At just 21, Soma Khatun is an entrepreneur. Her customers wait anxiously for the ring of her bicycle bell, her purple and white uniform distinct against the lush green fields of the village. The sound heralds the arrival of high-tech equipment by low-tech means: a laptop, digital camera and medical testing kits, carried by bicycle, that connect remote, rural Bangladesh communities to the world.
Soma is the Infolady for eight villages north-east of Bangladesh’s capital, Dhaka. She visits each village three times a week, cycling between communities. The service she provides offers a vital lifeline to many villagers, but they are not the only ones to benefit.Being an Infolady has given this housewife-turned-entrepreneur her independence, dignity and an income.
“Once I was an ordinary housewife. Nobody knew me,” she says. “Now everyone eagerly waits every day for me. This is my proudest moment.”
Soma is one of 50 Infoladies, trained and supported by Bangladesh-based social enterprise Dnet. The programme, which was piloted over a number of years before its launch in 2010, aims to tap into rising levels of telecoms connectivity in rural Bangladesh.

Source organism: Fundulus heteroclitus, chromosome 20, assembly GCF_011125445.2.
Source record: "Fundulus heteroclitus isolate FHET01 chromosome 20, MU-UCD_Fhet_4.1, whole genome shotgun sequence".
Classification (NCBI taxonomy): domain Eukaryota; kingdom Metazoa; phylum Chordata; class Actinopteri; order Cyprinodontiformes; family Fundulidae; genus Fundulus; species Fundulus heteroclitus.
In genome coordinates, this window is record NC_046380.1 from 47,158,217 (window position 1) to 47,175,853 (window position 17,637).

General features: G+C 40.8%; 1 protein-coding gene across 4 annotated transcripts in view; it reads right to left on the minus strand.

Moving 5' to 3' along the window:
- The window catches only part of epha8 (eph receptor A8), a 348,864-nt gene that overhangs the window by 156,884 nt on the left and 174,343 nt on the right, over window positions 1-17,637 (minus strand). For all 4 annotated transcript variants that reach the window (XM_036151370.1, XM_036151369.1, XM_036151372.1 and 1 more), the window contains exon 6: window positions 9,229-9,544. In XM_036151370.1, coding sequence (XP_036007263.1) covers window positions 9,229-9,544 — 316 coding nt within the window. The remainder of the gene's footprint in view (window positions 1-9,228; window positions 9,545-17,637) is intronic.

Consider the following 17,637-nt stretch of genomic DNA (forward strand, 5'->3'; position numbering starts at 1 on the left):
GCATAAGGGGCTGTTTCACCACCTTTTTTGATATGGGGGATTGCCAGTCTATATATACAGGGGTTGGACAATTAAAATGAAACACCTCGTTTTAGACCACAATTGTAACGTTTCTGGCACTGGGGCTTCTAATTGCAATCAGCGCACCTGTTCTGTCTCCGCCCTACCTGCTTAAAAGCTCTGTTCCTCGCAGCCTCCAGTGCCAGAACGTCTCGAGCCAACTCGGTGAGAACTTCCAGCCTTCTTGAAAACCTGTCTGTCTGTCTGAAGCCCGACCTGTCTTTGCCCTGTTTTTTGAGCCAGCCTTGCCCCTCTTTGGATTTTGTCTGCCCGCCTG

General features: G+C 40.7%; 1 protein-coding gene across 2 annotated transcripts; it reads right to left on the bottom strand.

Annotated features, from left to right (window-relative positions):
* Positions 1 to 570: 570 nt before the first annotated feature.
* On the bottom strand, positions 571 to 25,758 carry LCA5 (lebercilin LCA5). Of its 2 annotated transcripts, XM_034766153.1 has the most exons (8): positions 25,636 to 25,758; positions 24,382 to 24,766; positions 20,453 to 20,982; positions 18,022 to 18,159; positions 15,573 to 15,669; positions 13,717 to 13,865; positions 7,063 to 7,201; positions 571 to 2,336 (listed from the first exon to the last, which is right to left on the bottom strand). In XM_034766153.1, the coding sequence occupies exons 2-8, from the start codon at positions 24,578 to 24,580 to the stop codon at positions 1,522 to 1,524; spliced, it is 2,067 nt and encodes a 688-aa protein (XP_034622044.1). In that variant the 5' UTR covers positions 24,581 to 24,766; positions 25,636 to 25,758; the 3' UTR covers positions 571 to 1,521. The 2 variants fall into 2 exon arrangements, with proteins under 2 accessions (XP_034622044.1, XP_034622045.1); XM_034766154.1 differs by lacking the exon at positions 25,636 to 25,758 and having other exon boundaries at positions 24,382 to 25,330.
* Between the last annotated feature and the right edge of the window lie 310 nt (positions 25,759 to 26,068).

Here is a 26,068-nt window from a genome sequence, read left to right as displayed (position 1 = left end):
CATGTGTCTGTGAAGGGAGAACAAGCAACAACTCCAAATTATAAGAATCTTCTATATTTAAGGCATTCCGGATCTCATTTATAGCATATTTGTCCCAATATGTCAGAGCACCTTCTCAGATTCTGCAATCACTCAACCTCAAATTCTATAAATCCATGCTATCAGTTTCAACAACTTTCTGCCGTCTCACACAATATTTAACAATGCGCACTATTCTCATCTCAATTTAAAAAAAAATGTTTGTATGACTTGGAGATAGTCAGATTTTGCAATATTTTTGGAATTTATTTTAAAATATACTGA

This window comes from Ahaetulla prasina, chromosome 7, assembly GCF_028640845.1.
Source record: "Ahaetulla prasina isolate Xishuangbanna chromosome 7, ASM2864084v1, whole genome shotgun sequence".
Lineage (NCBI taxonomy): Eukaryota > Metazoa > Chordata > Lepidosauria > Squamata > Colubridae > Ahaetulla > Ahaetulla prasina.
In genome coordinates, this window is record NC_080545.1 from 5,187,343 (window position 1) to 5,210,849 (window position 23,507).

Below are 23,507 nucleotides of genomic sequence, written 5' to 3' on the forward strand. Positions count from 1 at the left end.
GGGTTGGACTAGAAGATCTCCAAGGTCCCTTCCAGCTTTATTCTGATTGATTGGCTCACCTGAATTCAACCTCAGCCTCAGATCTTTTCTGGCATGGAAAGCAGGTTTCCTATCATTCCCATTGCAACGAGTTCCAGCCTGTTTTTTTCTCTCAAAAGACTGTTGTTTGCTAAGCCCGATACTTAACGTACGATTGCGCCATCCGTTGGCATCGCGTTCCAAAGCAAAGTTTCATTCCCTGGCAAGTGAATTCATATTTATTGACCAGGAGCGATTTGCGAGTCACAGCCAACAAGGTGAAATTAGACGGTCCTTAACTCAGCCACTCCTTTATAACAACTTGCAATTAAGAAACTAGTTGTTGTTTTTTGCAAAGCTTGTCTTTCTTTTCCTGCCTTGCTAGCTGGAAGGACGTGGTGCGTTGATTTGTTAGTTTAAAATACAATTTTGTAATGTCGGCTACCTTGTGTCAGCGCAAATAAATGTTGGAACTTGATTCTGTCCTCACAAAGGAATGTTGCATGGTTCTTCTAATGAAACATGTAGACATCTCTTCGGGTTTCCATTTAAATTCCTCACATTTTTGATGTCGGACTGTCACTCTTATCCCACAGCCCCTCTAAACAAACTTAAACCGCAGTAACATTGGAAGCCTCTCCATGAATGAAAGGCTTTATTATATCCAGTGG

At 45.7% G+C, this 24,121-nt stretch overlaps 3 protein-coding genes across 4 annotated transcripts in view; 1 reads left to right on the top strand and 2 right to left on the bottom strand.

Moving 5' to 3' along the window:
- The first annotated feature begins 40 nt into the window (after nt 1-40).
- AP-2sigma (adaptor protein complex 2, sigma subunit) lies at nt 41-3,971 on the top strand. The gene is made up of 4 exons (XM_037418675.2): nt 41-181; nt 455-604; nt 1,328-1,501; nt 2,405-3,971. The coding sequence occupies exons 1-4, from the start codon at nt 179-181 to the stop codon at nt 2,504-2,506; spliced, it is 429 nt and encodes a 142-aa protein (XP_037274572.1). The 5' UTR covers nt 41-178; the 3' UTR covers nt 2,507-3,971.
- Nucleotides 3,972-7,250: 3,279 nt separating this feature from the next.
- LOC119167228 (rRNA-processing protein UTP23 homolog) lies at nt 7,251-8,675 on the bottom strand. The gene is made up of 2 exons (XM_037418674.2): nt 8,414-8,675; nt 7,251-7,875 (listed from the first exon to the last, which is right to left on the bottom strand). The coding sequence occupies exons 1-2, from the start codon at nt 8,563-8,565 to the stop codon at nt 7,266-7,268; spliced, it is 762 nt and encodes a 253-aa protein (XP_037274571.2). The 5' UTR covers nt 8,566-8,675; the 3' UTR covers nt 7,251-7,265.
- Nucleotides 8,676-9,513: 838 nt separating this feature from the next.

This technology has the potential to empower impoverished and remote populations – if only these communities had the equipment to make use of it. With an eye on the growing number of educated young women in these communities, executive director Ananya Raihan saw an opportunity.
“The Infolady model includes women on both the supply and demand side,” he says, explaining its ‘women for women’ approach. “They have better access to rural households, so it’s the best approach for creating jobs and autonomy for women.”
The benefit, he adds, for women living in conservative areas, and prohibited culturally from travelling to access services, is clear.
“We hope to close the gap that exists for villagers,” says Laura Mohiuddin, head of the Infolady programme. “People living in remote villages don’t have access to the internet and many cannot afford or operate a laptop.”
This gap is what gave rise to the idea behind Infolady, she says: if people cannot access technology, then technology needs to travel to them.